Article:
Liquid Telecom, a regional data, voice and IP service provider, has a mission of spreading reliable internet access to homes across Kigali and this is fast becoming a reality.
The company set a target of making sure at least 20,000 households get access to broadband internet and, so far, more than half have access right outside their doorsteps.
In various neighbourhoods across the city, one cannot miss the internet connection points and cables, all part of an initiative dubbed Fibre-to-the-Home (FTTH).
Stanley Magede, the Chief Technical Officer at Liquid Telecom, told The New Times that before the end of the next financial year, the roll-out of broadband network around Kigali city households will have been completed.
“We have a target of covering over 20,000 households in Kigali, but so far, we have covered 11,000 households. We recently completed Rukiri I & II in Remera sector. We are now turning focus to Kimironko and nearby suburbs,” Magede said, adding that the next step is to ramp up utilisation.
The FTTH initiative is an ambitious plan to extend high-speed internet to the city dwellers and in the long run, to the country’s secondary cities.
The multi-million project is expected to power businesses and consumers.
“We need fibre in this day and age. In the past, people thought that fibre was only meant for office, but we are saying that we must get a good experience not just in the office but also at home. There is much more we can do with a good connection,” Magede emphasised.
Already, city dwellers living in neighborhoods where Fibre-to-the-Home has been deployed can access broadband internet.
The official disclosed that most people frequently using Netflix, a movie-streaming platform, are using Liquid broadband internet. The platform closing in on having 2,000 users.
Dioscore Shikama is one of the users of Liquid Telecom FTTH, having subscribed to a Rwf70,000 monthly package. He thinks fibre is more reliable than other versions of internet.
“I would say fibre is quite good compared to other internet, and looking at how much I spend per month, it is a fair price because it is a package that can serve five people or seven,” he said.
The firm has presently connected areas like Kagugu, Gisozi, Nyarutarama, Kacyiru, Rebero, Rugando, Kiyovu, Gacuriro, Vision City, Gishushu, Kimihurura, Gikondo Estate, and Kibagabaga.
Louis-Antoine Muhire, one of the tech startup owners in Kigali, said that the introduction of fibre connection has the potential to change the way they do business.
“Particularly, for the tech industry that sometimes relies on multiple computing systems, fiber connection is the long-awaited solution to stabilise some services like selling airtime, payment of some utility bills on e-commerce platform,” he said.
Muhire’s company is an example of the many startups that rely on internet to sell services. He runs Mergims, a startup that enables people in the diaspora to pay water and electricity bills, airtime and tuition, among others.
Because of unreliable internet, he said, “we were considering to ditch electricity (cash power) top-up service as it was often interrupted by unreliable internet connection.”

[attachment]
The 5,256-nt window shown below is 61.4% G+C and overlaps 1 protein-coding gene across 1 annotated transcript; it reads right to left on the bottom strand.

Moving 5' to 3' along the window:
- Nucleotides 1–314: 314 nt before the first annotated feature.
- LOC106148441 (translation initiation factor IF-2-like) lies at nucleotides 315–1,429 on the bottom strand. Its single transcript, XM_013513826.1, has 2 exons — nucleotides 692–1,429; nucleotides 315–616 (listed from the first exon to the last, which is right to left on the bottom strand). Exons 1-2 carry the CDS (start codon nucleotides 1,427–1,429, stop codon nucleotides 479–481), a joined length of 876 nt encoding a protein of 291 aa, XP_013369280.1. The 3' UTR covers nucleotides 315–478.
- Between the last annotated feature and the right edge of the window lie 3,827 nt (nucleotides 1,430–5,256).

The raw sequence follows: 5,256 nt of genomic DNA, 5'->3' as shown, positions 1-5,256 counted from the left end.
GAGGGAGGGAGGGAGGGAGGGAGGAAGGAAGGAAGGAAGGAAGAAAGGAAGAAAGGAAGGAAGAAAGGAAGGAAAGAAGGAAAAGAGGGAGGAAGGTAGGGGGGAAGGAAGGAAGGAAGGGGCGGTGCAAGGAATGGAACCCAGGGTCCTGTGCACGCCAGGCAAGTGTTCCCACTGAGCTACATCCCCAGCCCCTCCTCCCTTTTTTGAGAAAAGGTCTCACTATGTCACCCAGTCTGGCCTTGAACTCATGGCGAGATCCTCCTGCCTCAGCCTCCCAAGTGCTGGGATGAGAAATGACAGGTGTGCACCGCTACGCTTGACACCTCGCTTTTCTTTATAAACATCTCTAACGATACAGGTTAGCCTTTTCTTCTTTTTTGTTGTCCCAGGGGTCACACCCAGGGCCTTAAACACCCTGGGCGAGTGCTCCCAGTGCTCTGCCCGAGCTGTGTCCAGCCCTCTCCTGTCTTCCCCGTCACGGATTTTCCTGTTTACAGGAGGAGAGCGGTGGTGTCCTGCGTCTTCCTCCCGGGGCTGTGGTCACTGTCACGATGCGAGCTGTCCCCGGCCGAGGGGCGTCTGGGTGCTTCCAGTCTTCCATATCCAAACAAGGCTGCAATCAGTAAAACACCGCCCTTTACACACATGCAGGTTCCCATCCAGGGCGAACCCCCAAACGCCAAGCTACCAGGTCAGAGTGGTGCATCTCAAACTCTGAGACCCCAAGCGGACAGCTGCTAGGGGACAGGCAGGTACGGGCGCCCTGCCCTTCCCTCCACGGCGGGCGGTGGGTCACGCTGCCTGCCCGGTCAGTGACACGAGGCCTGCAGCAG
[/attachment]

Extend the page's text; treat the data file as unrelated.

He believes that this would also pave the way for penetration of further broadband services in the country.
But to be able to attract more people to use the high-speed internet that is being rolled out across the city, Liquid Telecom is trying to stimulate the demand, especially among household users through introduction of cloud-based services.
The firm partnered with Microsoft Corporation this year to start offering cloud-based solutions to enterprises and individuals.
“What we are doing is to bring in cloud-based solutions, which are our everyday solutions. The majority of people around the world use Microsoft products, and so to stimulate demand, we partnered with Microsoft,” Magede said.
Currently, Liquid is also working with startups, most of whom urgently need such solutions to grow. By doing so, the company plans to jointly develop solutions that suit local people in Rwanda. This is part of their long-term game, not only in Rwanda but across Africa.
It is predicted that, as technology continues to grow, most of the tasks will be performed on the internet. People will no longer be required to walk to offices daily, they will not necessarily be required to access health services from hospitals, and everything will not be business as usual.
“When you look at your bill of entertainment, the bill for communication, the bill used for transport travelling to office to do the work that sometimes maybe done from home, and other costs, you will realise that fast internet can do all this. We are working to design packages that will include what people mostly spend time on,” the official said.
At the moment, Liquid, one of the leading telecommunication firm in the region, is also working with its sister company, Kwesé TV, to develop a platform for satellite television and internet-based television.
It is something, once completed, that will give users of Liquid Telecom FTTH a competitive advantage, particularly access to more than 100 television channels, including Netflix and iflix packages, they say.
By the end of this financial year, Liquid Telecom plans to have covered at least 15,000 households in Kigali. The project will potentially transform the way people do business once completed.